Weighty choices in life require us to consider the risk involved in taking one path over against another. This is a skill we’re having to employ almost daily now as a result of the danger posed by the coronavirus. Will we risk taking public transportation, or going to the grocery store, or running an errand, when we know a deadly virus is on the loose? When will the risk be low enough that we can begin to gather again with others and return to our work or to places of worship? Knowing that the stakes are high makes this risky business. Read More

Acts 2:1-21
I Corinthians 12:3b-13
John 20:19-23

Today’s lessons present us with two very different accounts of how Jesus’ disciples received the gift of the Holy Spirit. The first account, recorded in the Gospel of John, takes place in the evening of the first day of the week; that is, on Easter day.  The disciples are gathered in a house with its doors locked shut.  The gospel writer tells us they are afraid and explains why: they are imagining that the same people who put Jesus to death might now come after them.  Without warning, and apparently without knocking or using the door, Jesus appears in the room, standing among them.  “Peace be with you,” he says.  He then shows them his hands and his side, proving that he is the same Jesus they knew, still bearing the marks of his crucifixion.  The disciples receive him gladly, and he responds by ordering them into the world, just as the Father had sent him into the world.  Then, he breathes on them, and says, “Receive the Holy Spirit.” Finally, along with the commission to go into the world and the gift of the Holy Spirit, he grants them power to forgive people’s sins, or to refuse them forgiveness.

It’s a gentle episode – emotional perhaps, but not terrifying; surprising, but not overwhelming.  We can imagine Jesus greeting them in a calm, quiet voice to soothe their shock at his sudden appearance: “Peace be with you.”  The Spirit comes to them in such a gentle way: Jesus simply breathes on them.  The Hebrew word for “spirit” means “breath” or “wind.”  Here it comes as a gentle breath. Read More

John 16: (16-23a) 23b-28

It’s difficult these days not to read every gospel text from the perspective of those whose lives have been so drastically altered by the coronavirus.  Encountering this text from John 16, the word that captured my attention was the word “joy.”  “You will have pain,” Jesus tells his disciples, “but your pain will turn into joy” (v. 20).  Of course he is talking here of the pain the disciples will experience when Jesus is separated from them as he goes forward to his passion and death.  “A little while, and you will no longer see me, and again a little while and you will see me,” he says (v. 17).  He knows they will suffer; he knows that the events of the coming days will test and try them; and he knows he cannot protect them from this pain.  But he wants to keep their eyes fixed not on the pain, but on the joy that is to come.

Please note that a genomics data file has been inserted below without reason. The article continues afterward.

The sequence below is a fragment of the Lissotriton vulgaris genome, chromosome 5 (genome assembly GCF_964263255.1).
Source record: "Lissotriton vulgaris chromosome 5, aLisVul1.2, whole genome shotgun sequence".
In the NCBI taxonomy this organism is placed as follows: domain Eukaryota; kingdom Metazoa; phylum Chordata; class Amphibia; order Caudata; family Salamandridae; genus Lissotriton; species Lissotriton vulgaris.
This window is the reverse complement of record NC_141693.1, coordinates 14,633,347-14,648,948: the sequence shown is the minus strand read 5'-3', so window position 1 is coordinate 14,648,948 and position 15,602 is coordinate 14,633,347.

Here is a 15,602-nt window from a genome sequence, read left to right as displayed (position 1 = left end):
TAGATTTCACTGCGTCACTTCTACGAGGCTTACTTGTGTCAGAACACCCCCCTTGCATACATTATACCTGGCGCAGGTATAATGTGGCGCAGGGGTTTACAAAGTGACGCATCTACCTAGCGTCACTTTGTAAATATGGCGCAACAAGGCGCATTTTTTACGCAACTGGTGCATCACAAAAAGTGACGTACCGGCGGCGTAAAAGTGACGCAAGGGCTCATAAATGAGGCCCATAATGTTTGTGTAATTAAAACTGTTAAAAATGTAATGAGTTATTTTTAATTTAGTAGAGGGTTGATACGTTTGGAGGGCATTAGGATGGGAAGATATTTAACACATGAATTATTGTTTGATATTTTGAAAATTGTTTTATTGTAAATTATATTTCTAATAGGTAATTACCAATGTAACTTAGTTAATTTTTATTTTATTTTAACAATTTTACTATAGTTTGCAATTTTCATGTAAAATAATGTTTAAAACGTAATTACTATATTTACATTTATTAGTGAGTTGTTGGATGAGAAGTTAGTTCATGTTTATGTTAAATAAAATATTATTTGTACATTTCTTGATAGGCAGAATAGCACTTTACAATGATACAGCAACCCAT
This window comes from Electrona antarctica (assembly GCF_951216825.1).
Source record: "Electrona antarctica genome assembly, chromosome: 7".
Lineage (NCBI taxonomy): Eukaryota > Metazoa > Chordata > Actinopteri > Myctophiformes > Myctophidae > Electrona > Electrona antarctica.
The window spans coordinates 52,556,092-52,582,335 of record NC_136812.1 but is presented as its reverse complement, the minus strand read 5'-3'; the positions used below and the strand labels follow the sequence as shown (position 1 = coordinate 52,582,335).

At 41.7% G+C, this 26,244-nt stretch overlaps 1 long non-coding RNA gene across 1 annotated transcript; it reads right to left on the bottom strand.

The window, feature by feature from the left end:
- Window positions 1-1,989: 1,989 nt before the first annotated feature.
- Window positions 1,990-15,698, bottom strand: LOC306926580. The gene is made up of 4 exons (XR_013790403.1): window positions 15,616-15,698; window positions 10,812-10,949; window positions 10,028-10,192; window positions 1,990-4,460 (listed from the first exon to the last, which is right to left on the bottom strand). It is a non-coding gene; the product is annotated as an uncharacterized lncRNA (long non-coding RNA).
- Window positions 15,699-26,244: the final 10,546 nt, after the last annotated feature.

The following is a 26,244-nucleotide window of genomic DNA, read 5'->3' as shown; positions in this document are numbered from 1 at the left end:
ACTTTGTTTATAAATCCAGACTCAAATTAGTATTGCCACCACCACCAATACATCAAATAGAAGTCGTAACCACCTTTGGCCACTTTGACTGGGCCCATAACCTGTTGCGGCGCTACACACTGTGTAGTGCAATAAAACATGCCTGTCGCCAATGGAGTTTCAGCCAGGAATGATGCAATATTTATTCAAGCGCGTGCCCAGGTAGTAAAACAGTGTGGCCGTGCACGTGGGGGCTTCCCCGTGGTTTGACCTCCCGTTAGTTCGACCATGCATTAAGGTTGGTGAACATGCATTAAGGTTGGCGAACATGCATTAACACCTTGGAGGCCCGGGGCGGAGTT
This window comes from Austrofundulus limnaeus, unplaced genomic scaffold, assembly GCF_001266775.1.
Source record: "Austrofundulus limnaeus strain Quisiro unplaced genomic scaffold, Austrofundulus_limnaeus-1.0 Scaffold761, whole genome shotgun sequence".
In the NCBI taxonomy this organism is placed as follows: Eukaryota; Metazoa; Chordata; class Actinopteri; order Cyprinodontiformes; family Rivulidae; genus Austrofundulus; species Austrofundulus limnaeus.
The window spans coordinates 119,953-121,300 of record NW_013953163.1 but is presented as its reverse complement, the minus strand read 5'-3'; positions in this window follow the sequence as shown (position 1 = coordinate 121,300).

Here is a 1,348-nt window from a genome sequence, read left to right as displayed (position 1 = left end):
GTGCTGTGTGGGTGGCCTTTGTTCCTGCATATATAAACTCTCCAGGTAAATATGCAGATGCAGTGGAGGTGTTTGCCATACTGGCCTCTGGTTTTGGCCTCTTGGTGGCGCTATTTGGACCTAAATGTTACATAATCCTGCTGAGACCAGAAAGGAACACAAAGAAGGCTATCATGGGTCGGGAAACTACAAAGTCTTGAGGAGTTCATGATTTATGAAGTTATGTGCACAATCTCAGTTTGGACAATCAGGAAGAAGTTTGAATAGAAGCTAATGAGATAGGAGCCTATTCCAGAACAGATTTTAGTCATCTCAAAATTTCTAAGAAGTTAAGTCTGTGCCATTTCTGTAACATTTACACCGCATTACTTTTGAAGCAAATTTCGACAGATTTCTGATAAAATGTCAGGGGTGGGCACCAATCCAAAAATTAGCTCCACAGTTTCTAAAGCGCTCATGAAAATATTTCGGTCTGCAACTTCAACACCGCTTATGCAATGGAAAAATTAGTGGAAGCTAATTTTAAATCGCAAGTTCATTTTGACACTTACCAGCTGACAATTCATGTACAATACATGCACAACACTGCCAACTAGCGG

“You will have pain, but your pain will turn into joy.”  To help them grasp this promise, he offers the example of a woman in childbirth.  The pain of birthing a child is intense, “but when her child is born, she no longer remembers the anguish because of the joy of having brought a human being into the world” (v. 21)  There is joy on the other side of this suffering, he promises.  “I will see you again, and your hearts will rejoice, and no one will take your joyfrom you”(v. 22).

“The Father himself loves you,” he assures them, and therefore they can ask for whatever they need in his name and the Father will give it to them (v. 23-27).  “Ask and you will receive,” he tells them, “so that your joy may be complete” (v. 24).  Once again, God intends joy for his people, not endless sorrow, and God will provide all that they need to find real and lasting joy. Read More

II Thessalonians 3:1-5

I’ve been listening to a lot of gospel music lately.  I do it because gospel music makes me happy, and offers glimpses of hope in a world that at times seems overshadowed by darkness.  One of the songs I’ve come to find solace in goes like this:

Life is easy when you’re up on the mountain;
you’ve got peace of mind like you’ve never known.
But things change when you’re down in the valley;
don’t lose faith, for you’re never alone.

 For the God on the mountain is still God in the valley;
when things go wrong, he’ll make them right.
And the God of the good times is still God in the bad times;
the God of the day is still God in the night.[i]

The song acknowledges that life has its ups and downs, its mountains and valleys, and that it’s easy to talk of faith “when life’s at its best.” But when we’re “down in the valley of trials and temptations, that’s where [our] faith is really put to the test” (quotations from the 2nd stanza).  Doubtless we know this to be true from our own experience.